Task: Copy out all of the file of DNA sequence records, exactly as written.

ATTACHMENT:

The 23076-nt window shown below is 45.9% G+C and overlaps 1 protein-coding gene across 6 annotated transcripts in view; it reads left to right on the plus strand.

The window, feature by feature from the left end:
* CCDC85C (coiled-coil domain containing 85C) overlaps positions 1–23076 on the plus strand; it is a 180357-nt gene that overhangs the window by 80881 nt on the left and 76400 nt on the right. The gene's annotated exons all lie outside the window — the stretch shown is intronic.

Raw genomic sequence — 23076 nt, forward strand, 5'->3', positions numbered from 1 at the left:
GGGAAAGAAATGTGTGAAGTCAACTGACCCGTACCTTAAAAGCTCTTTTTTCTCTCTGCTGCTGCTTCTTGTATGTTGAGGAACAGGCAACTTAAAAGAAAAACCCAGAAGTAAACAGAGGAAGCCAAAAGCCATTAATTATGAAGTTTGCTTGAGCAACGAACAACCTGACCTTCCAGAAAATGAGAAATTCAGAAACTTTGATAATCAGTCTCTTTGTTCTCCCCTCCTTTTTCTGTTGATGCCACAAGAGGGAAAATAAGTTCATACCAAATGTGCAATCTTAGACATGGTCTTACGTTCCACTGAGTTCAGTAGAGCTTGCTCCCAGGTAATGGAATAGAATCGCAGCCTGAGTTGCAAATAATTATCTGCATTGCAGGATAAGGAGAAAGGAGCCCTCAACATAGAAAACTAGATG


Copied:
The 23076-nt window shown below is 45.9% G+C and overlaps 1 protein-coding gene across 6 annotated transcripts in view; it reads left to right on the plus strand.

The window, feature by feature from the left end:
* CCDC85C (coiled-coil domain containing 85C) overlaps positions 1–23076 on the plus strand; it is a 180357-nt gene that overhangs the window by 80881 nt on the left and 76400 nt on the right. The gene's annotated exons all lie outside the window — the stretch shown is intronic.

Raw genomic sequence — 23076 nt, forward strand, 5'->3', positions numbered from 1 at the left:
GGGAAAGAAATGTGTGAAGTCAACTGACCCGTACCTTAAAAGCTCTTTTTTCTCTCTGCTGCTGCTTCTTGTATGTTGAGGAACAGGCAACTTAAAAGAAAAACCCAGAAGTAAACAGAGGAAGCCAAAAGCCATTAATTATGAAGTTTGCTTGAGCAACGAACAACCTGACCTTCCAGAAAATGAGAAATTCAGAAACTTTGATAATCAGTCTCTTTGTTCTCCCCTCCTTTTTCTGTTGATGCCACAAGAGGGAAAATAAGTTCATACCAAATGTGCAATCTTAGACATGGTCTTACGTTCCACTGAGTTCAGTAGAGCTTGCTCCCAGGTAATGGAATAGAATCGCAGCCTGAGTTGCAAATAATTATCTGCATTGCAGGATAAGGAGAAAGGAGCCCTCAACATAGAAAACTAGATG